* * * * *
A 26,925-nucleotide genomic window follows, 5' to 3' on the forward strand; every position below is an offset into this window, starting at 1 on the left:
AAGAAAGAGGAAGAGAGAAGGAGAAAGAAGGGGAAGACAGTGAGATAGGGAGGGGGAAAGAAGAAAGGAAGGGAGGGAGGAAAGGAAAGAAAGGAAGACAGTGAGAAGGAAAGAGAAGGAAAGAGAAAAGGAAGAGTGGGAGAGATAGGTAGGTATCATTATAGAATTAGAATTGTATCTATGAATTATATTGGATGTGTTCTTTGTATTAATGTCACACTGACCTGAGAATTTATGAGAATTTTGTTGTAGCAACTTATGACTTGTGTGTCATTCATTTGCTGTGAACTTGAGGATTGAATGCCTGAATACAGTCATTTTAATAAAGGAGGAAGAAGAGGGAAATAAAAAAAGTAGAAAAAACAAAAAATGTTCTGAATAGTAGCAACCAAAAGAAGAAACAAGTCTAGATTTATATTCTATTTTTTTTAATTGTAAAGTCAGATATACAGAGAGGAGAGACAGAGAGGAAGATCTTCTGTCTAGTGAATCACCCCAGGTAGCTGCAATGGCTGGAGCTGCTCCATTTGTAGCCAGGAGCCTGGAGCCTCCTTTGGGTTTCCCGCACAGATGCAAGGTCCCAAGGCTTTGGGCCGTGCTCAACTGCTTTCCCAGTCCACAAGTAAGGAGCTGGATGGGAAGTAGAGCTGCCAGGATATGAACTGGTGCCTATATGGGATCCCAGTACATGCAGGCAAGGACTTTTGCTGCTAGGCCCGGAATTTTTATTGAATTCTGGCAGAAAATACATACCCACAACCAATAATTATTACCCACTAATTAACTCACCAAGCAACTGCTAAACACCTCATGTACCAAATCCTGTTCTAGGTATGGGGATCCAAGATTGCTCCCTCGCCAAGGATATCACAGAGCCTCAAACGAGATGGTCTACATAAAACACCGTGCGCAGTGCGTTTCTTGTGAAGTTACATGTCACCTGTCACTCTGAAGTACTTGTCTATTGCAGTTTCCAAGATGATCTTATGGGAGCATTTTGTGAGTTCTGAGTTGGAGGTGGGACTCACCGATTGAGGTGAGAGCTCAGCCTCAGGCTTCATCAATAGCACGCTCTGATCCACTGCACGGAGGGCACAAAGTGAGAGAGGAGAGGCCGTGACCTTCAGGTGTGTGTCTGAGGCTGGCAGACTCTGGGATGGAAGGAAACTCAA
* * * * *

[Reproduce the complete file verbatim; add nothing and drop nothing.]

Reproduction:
A 26,925-nucleotide genomic window follows, 5' to 3' on the forward strand; every position below is an offset into this window, starting at 1 on the left:
AAGAAAGAGGAAGAGAGAAGGAGAAAGAAGGGGAAGACAGTGAGATAGGGAGGGGGAAAGAAGAAAGGAAGGGAGGGAGGAAAGGAAAGAAAGGAAGACAGTGAGAAGGAAAGAGAAGGAAAGAGAAAAGGAAGAGTGGGAGAGATAGGTAGGTATCATTATAGAATTAGAATTGTATCTATGAATTATATTGGATGTGTTCTTTGTATTAATGTCACACTGACCTGAGAATTTATGAGAATTTTGTTGTAGCAACTTATGACTTGTGTGTCATTCATTTGCTGTGAACTTGAGGATTGAATGCCTGAATACAGTCATTTTAATAAAGGAGGAAGAAGAGGGAAATAAAAAAAGTAGAAAAAACAAAAAATGTTCTGAATAGTAGCAACCAAAAGAAGAAACAAGTCTAGATTTATATTCTATTTTTTTTAATTGTAAAGTCAGATATACAGAGAGGAGAGACAGAGAGGAAGATCTTCTGTCTAGTGAATCACCCCAGGTAGCTGCAATGGCTGGAGCTGCTCCATTTGTAGCCAGGAGCCTGGAGCCTCCTTTGGGTTTCCCGCACAGATGCAAGGTCCCAAGGCTTTGGGCCGTGCTCAACTGCTTTCCCAGTCCACAAGTAAGGAGCTGGATGGGAAGTAGAGCTGCCAGGATATGAACTGGTGCCTATATGGGATCCCAGTACATGCAGGCAAGGACTTTTGCTGCTAGGCCCGGAATTTTTATTGAATTCTGGCAGAAAATACATACCCACAACCAATAATTATTACCCACTAATTAACTCACCAAGCAACTGCTAAACACCTCATGTACCAAATCCTGTTCTAGGTATGGGGATCCAAGATTGCTCCCTCGCCAAGGATATCACAGAGCCTCAAACGAGATGGTCTACATAAAACACCGTGCGCAGTGCGTTTCTTGTGAAGTTACATGTCACCTGTCACTCTGAAGTACTTGTCTATTGCAGTTTCCAAGATGATCTTATGGGAGCATTTTGTGAGTTCTGAGTTGGAGGTGGGACTCACCGATTGAGGTGAGAGCTCAGCCTCAGGCTTCATCAATAGCACGCTCTGATCCACTGCACGGAGGGCACAAAGTGAGAGAGGAGAGGCCGTGACCTTCAGGTGTGTGTCTGAGGCTGGCAGACTCTGGGATGGAAGGAAACTCAA